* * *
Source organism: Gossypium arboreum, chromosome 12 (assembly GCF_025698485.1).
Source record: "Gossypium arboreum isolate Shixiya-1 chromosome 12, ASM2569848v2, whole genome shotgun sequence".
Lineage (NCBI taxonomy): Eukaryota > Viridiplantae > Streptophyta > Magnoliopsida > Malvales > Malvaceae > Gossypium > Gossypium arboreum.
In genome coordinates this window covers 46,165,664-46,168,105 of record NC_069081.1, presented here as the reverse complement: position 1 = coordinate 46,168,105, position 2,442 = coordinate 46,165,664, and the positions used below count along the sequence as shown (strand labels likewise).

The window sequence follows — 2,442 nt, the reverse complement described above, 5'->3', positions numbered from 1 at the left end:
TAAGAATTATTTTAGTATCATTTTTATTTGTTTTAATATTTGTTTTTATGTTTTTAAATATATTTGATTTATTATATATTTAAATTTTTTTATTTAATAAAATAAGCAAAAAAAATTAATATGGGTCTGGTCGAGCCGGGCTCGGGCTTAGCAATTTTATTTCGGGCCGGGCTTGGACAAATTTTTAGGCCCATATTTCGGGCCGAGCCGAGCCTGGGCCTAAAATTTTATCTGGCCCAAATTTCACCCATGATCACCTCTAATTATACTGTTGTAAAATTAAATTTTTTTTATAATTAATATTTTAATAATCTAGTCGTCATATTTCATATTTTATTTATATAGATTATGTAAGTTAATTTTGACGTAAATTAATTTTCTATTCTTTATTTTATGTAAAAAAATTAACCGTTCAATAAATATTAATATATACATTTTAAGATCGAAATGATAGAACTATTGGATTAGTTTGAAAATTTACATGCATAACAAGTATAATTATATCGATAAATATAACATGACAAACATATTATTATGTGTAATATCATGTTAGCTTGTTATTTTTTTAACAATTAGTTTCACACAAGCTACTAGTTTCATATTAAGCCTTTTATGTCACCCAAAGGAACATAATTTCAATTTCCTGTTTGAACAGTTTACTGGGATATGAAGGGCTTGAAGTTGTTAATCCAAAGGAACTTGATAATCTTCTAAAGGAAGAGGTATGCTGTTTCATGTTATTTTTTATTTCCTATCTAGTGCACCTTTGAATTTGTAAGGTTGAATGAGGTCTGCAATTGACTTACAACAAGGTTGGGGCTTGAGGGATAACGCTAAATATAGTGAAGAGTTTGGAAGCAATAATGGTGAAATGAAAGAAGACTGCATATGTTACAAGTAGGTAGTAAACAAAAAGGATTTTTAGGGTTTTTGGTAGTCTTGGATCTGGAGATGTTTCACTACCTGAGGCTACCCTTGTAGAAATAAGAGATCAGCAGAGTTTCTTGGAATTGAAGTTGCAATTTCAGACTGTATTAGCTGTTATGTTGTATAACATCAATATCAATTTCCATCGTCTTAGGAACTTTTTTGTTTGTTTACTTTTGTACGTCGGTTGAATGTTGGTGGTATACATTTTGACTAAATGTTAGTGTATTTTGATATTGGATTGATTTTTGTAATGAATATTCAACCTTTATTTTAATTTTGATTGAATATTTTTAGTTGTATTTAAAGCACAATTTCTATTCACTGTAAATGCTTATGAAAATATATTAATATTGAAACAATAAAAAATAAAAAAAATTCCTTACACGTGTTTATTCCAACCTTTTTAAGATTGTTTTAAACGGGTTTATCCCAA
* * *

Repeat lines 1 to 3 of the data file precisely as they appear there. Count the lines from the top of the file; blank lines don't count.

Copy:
Source organism: Gossypium arboreum, chromosome 12 (assembly GCF_025698485.1).
Source record: "Gossypium arboreum isolate Shixiya-1 chromosome 12, ASM2569848v2, whole genome shotgun sequence".
Lineage (NCBI taxonomy): Eukaryota > Viridiplantae > Streptophyta > Magnoliopsida > Malvales > Malvaceae > Gossypium > Gossypium arboreum.